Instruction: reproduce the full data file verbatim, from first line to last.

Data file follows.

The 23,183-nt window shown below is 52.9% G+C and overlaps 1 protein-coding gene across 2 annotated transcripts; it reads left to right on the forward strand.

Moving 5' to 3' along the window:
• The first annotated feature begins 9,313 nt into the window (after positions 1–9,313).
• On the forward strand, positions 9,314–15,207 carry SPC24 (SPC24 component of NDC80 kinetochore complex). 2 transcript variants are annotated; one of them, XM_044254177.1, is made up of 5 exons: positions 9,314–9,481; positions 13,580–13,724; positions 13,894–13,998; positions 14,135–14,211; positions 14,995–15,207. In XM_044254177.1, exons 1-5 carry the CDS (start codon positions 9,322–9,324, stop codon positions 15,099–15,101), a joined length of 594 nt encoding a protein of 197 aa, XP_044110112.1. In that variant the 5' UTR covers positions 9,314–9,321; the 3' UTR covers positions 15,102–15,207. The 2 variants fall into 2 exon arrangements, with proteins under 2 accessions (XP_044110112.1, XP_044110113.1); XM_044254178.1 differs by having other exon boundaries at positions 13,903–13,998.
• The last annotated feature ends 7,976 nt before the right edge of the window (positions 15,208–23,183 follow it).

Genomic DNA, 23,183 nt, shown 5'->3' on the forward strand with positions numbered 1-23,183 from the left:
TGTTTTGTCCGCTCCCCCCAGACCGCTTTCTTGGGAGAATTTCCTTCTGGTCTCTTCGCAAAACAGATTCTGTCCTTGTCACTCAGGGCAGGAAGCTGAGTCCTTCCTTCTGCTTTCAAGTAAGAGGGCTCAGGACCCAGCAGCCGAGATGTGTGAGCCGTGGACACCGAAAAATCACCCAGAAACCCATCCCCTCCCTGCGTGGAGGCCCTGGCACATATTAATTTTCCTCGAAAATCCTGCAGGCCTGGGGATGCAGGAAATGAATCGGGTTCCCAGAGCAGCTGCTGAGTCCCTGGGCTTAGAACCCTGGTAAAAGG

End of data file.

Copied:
The 23,183-nt window shown below is 52.9% G+C and overlaps 1 protein-coding gene across 2 annotated transcripts; it reads left to right on the forward strand.

Moving 5' to 3' along the window:
• The first annotated feature begins 9,313 nt into the window (after positions 1–9,313).
• On the forward strand, positions 9,314–15,207 carry SPC24 (SPC24 component of NDC80 kinetochore complex). 2 transcript variants are annotated; one of them, XM_044254177.1, is made up of 5 exons: positions 9,314–9,481; positions 13,580–13,724; positions 13,894–13,998; positions 14,135–14,211; positions 14,995–15,207. In XM_044254177.1, exons 1-5 carry the CDS (start codon positions 9,322–9,324, stop codon positions 15,099–15,101), a joined length of 594 nt encoding a protein of 197 aa, XP_044110112.1. In that variant the 5' UTR covers positions 9,314–9,321; the 3' UTR covers positions 15,102–15,207. The 2 variants fall into 2 exon arrangements, with proteins under 2 accessions (XP_044110112.1, XP_044110113.1); XM_044254178.1 differs by having other exon boundaries at positions 13,903–13,998.
• The last annotated feature ends 7,976 nt before the right edge of the window (positions 15,208–23,183 follow it).

Genomic DNA, 23,183 nt, shown 5'->3' on the forward strand with positions numbered 1-23,183 from the left:
TGTTTTGTCCGCTCCCCCCAGACCGCTTTCTTGGGAGAATTTCCTTCTGGTCTCTTCGCAAAACAGATTCTGTCCTTGTCACTCAGGGCAGGAAGCTGAGTCCTTCCTTCTGCTTTCAAGTAAGAGGGCTCAGGACCCAGCAGCCGAGATGTGTGAGCCGTGGACACCGAAAAATCACCCAGAAACCCATCCCCTCCCTGCGTGGAGGCCCTGGCACATATTAATTTTCCTCGAAAATCCTGCAGGCCTGGGGATGCAGGAAATGAATCGGGTTCCCAGAGCAGCTGCTGAGTCCCTGGGCTTAGAACCCTGGTAAAAGG